Oxfordshire Ales Tour-At-Home

Beer Review Tour At Home


Continuing my journey through my last box of goodies from AlesByMail, we reach Oxfordshire Ales – a microbrewery based in the wonderfully named village of Marsh Gibbon. They produce a fairly small range of traditional ales, and here we have their entire bottled range.


First up is Triple B, a 3.7% session beer. A deep amber colour, with a fine-bubbled, velvety-looking lingering head. In the glass I can see a huge volume of rising bubble streams; it looks more like a champagne than a real ale!

There’s not much on the nose; a hint of sweet, lightly toasted malt but not he “full well hopped aroma” the bottle suggests. That lingering head feels almost like the froth on a latte in the mouth; those bubbles don’t translate into an unpleasantly excessive fizz. It’s a nice, medium-to-light bodied beer, gentle malt at first and a very subtle hoppy tang towards the end.

It’s hard to say much more about this one; it doesn’t stand out particularly; the flavours are subtle to the point of being obscure. That said, you don’t want a session beer that overwhelms your senses. It’s on the edge of bland, but it’s a good, if unremarkable, ale.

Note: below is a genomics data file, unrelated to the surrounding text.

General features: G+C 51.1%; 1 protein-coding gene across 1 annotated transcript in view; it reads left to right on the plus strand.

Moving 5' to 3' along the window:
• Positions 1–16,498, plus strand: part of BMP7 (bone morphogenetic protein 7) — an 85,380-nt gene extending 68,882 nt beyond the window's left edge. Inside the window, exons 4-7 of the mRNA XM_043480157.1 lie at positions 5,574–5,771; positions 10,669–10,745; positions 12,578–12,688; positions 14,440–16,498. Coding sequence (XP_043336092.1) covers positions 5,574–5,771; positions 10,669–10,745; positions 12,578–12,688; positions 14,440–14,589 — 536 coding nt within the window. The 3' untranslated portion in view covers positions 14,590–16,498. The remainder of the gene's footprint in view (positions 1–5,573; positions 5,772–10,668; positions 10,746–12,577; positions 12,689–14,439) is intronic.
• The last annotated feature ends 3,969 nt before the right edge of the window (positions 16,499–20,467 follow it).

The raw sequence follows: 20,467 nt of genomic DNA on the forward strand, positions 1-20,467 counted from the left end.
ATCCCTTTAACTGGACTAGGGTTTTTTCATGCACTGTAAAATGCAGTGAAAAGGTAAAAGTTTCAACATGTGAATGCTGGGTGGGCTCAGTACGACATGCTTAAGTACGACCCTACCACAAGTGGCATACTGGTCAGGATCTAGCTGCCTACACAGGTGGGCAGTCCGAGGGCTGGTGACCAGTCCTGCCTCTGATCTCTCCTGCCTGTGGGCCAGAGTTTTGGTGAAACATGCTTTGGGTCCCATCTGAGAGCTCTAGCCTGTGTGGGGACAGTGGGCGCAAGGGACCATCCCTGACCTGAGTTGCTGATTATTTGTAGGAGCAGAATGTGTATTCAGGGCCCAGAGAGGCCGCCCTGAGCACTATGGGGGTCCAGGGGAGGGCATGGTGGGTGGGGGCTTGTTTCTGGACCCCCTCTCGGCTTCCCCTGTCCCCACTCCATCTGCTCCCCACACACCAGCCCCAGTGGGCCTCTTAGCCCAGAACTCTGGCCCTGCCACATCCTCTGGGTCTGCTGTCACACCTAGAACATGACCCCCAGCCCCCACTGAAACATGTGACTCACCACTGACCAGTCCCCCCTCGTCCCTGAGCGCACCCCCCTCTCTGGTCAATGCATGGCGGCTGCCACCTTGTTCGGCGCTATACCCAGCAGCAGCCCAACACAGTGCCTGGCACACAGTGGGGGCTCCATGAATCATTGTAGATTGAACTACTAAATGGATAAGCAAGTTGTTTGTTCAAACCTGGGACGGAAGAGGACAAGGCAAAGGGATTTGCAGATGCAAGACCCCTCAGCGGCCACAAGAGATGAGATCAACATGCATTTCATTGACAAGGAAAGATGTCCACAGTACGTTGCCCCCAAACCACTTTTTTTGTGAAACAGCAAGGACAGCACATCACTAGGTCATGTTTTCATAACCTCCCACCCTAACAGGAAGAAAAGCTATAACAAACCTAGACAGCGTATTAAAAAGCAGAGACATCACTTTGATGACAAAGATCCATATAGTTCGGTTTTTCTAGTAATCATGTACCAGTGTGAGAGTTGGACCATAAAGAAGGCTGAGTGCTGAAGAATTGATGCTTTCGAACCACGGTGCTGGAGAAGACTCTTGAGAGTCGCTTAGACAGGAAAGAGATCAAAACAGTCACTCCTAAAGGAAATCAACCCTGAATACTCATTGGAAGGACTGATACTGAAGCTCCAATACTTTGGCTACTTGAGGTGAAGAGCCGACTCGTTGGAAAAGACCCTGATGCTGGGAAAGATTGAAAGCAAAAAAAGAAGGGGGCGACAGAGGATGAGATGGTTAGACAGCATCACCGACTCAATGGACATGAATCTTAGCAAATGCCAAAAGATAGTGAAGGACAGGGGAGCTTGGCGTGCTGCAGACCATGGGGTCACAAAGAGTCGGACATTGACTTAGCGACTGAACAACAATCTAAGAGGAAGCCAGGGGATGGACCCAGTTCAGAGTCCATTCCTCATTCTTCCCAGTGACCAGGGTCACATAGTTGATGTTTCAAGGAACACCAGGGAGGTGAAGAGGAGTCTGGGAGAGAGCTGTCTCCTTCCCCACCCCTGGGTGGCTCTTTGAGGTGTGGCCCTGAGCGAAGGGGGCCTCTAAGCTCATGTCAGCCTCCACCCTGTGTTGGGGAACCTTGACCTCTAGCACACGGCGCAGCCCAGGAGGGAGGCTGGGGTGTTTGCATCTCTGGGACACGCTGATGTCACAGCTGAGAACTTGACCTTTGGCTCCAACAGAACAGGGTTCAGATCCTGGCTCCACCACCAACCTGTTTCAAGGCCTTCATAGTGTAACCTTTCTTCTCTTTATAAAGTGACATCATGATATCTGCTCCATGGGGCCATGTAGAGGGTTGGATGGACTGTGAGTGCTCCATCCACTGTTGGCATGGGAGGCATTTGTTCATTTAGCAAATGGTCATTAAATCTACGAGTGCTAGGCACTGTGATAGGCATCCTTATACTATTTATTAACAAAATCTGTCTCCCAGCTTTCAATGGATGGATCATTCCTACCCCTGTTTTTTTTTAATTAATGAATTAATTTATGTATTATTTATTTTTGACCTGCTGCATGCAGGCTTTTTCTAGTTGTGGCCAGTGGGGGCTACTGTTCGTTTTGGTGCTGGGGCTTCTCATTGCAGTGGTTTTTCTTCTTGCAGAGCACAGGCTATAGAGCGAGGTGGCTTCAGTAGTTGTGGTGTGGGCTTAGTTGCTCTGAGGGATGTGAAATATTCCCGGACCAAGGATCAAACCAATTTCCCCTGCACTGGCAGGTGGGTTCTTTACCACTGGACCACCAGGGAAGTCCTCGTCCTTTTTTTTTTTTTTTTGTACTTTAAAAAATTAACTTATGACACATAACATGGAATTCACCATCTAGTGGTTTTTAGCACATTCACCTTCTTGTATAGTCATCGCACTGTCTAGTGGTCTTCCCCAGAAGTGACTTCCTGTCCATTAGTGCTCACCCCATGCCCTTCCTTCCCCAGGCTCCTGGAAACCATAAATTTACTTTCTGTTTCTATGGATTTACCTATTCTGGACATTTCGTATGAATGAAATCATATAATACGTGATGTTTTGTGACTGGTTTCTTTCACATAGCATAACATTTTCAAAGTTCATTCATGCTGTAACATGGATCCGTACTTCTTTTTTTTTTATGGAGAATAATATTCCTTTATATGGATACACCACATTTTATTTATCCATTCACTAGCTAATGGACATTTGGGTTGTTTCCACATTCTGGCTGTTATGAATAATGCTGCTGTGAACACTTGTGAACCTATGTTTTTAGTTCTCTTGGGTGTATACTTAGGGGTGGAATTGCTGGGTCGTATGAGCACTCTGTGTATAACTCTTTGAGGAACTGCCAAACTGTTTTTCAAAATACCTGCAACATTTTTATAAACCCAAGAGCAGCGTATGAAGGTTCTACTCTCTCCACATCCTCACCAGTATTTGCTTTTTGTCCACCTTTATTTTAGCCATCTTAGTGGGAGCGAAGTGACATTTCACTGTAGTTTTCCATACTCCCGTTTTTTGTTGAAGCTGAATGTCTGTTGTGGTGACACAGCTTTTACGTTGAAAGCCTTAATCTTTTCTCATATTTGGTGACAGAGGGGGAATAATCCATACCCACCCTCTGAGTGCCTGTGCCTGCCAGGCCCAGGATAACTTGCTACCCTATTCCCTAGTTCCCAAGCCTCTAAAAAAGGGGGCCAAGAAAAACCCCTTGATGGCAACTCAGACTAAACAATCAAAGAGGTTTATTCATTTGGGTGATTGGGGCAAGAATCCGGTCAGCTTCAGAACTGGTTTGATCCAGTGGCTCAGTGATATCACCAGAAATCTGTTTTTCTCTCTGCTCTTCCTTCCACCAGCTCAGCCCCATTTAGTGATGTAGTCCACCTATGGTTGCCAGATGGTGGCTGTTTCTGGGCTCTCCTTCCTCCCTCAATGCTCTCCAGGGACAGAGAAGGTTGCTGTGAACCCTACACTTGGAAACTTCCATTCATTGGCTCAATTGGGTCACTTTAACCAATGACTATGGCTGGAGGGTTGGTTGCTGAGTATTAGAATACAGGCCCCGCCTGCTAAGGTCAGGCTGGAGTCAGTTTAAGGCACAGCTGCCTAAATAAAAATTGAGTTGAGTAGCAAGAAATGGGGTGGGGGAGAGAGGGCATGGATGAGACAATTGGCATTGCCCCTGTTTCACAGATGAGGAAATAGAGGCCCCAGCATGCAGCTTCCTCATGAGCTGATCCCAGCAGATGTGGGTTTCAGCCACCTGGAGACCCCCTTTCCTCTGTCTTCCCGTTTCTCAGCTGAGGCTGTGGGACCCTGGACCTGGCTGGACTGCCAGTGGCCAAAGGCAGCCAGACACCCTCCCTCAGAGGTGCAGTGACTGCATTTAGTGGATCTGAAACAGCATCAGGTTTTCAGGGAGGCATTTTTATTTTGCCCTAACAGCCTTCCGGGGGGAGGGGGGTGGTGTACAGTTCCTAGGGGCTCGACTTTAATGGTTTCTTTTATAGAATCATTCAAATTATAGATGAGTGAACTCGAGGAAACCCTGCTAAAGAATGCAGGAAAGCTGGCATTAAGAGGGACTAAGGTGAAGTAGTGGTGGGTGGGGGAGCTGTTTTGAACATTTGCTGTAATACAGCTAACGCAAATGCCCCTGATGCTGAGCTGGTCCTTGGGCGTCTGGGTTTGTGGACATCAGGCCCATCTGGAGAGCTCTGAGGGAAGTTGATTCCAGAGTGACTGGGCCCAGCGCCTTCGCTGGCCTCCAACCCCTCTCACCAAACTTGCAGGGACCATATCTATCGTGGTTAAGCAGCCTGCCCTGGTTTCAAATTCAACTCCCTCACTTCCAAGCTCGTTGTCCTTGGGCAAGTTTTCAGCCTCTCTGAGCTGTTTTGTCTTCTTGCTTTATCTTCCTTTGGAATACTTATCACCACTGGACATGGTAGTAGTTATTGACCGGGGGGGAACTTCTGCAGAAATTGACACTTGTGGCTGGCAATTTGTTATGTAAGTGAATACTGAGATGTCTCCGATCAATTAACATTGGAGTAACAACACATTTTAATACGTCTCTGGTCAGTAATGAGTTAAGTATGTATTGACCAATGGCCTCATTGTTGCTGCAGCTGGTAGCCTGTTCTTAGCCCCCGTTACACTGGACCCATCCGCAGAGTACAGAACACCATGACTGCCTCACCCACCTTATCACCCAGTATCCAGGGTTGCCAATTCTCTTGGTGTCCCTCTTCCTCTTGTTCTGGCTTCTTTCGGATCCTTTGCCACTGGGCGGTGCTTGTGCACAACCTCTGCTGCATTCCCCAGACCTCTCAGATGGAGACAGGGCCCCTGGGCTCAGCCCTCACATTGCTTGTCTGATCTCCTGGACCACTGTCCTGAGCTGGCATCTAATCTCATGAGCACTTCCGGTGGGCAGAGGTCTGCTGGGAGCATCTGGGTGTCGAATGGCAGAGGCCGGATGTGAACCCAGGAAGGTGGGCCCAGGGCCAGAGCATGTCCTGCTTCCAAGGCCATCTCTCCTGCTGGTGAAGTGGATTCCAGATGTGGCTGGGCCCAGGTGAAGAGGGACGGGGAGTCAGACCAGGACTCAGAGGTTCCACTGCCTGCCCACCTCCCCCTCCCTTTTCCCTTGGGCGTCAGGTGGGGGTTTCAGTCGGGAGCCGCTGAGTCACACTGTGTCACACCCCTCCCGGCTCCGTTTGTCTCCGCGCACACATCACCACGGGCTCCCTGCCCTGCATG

Next is Marshmellow, stronger at 4.7% and a slightly deeper amber than the Triple B. The head has a similar velvet appearance, but is much thinner in the glass. The aroma is much more pronounced, with dark cherry fruit.

It’s another smooth beer in the mouth, a slight sweetness on the front with a hoppy bitter undercurrent, leading through to a more obvious bitter tail and right at the end there’s an aftertaste of .. something dry, green, sharp. Watermelon?

You can tell that it’s a stronger beer; in many ways it tastes and smells stronger than the bottle suggests. An enjoyable bottle.


Finally, Pride of Oxford, a 5.0% pale golden ale. Another lingering, velvety head, with an incredibly floral, sweet lemon nose. That sweetness and those lemon flavours come through on tasting too, along with a lot of floral hoppiness and subtle lingering bitterness.

It’s a very drinkable, golden pale ale. As with the Triple B, there’s nothing that really stands out about it but it’s a perfectly drinkable pint.

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